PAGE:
Water advisory continues in Meadow Lake

by Phil Ambroziak

Bottled water keeps flying off the shelves.

While this may be great news for area grocery stores, it may not be viewed with as much favour by Meadow Lake residents who realize it means the precautionary drinking water advisory issued earlier this month remains in effect.

“The advisory has had a positive effect on our water sales – big time,” remarked Danielle Evans, assistant manager at Extra Foods. “Sales are never usually this high. Since the advisory was announced, we’ve been receiving about three to four pallets of water per day. Usually we receive about two a week.”

The precautionary drinking water advisory was issued to city residents and businesses March 5. According to the Ministry of Environment (MOE), the advisory was issued because of elevated treated water turbidity (cloudiness or haziness of a fluid caused by individual particles) values at the city’s water treatment plant and in its distribution system. Because of this, the safety of the city’s drinking water supply could not be ensured at all times. More than two weeks later, MOE officials say there’s no end in sight as far as lifting the advisory is concerned.

“The water filtration at the city’s water treatment plant is slowly returning to normal, but turbidity levels are still slightly above the standard according to a recent report,” explained Bill Miller, manager of the MOE’s environmental services section north unit.

Miller went on to note how scenarios such as the current one result in a lack of confidence in the amount of contaminants being removed from the city’s drinking water supply.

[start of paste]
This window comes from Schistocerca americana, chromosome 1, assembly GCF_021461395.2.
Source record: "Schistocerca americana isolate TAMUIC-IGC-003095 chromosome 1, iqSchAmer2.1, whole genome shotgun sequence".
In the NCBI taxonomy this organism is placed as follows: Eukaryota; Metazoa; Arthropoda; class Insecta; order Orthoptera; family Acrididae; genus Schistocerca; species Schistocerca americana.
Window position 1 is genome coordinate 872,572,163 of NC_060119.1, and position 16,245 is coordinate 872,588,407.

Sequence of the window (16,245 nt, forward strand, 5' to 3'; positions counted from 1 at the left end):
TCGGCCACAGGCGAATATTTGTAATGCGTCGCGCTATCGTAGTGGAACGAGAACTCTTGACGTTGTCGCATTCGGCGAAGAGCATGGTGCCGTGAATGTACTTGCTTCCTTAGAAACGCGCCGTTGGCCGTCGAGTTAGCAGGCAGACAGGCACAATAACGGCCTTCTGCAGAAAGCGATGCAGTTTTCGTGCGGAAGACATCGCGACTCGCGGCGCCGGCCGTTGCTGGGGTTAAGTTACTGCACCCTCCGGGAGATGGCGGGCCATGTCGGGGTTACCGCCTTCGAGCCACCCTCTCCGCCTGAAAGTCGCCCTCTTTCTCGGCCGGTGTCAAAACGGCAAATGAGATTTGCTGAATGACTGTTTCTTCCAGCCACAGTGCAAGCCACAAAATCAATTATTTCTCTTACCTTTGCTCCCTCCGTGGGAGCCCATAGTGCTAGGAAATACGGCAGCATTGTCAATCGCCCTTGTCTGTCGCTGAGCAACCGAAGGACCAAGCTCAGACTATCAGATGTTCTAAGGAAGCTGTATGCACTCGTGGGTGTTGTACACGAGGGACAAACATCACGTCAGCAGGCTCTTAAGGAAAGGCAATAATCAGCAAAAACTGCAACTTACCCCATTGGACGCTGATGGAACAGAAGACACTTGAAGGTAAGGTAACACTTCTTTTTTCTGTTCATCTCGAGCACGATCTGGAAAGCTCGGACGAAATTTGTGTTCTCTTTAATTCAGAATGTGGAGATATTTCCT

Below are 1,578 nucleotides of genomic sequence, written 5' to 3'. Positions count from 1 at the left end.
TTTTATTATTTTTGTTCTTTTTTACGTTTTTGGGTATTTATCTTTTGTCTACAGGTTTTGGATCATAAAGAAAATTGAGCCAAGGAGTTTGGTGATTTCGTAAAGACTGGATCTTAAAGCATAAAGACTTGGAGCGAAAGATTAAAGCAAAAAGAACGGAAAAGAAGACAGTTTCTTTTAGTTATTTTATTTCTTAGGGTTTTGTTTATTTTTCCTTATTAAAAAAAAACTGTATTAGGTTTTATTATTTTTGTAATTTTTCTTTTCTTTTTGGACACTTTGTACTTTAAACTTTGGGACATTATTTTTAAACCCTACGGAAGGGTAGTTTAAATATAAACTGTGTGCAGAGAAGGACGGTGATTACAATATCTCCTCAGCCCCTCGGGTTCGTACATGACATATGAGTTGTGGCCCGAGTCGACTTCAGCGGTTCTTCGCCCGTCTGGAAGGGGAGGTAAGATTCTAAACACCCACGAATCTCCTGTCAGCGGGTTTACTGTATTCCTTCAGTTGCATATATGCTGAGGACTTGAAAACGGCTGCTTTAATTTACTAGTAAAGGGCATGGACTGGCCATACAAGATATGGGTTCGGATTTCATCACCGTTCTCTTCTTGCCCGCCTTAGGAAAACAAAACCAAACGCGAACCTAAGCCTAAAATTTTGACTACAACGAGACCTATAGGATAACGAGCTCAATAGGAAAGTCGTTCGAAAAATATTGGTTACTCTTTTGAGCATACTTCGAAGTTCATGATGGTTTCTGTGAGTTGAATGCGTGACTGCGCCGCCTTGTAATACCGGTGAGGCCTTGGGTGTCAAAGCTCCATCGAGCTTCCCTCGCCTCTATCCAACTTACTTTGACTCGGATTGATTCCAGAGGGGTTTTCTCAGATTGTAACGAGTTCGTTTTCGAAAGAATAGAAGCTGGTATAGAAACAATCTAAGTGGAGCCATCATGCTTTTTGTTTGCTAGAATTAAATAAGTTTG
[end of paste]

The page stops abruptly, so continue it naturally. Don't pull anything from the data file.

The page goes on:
In an effort to correct the levels, certain chemicals must be added to the water. This can be tricky, however, because of the seasonal changes experienced during this time of year.

“It can be tough to meet the proper dosage with the ongoing thaw melt and temperature changes,” Miller said. “The chemistry of the water reacts differently to the compound and level of chemicals used. The seasonal changes impact the water’s reaction to these chemicals, which makes it difficult for operators. They have to continually tweak it to get it just right.”

Because of this, the MOE remains reluctant to provide a timeline with regard to how long the advisory is likely to remain in place. In the meantime, residents and businesses are encouraged to boil  water for at least one minute prior to use. Once boiled, it should be used for brushing teeth or soaking false teeth, dishwashing, washing fruits and vegetables, food or drink and ice cubes. It’s also suggested to avoid public drinking fountains.

Bathing and showering, however, is permitted.

“I do know we’ve been making progress slowly,” Miller reiterated. “But, things are still up in the air.”

Meanwhile, the advisory has resulted in a slight change to the way some area restaurants, particularly fast food outlets, traditionally operate.

Establishments such as McDonald’s and KFC have no choice but to forego fountain drinks for canned soda while convenience stores and other businesses have put the sale of certain speciality drinks on hold until the advisory is over.

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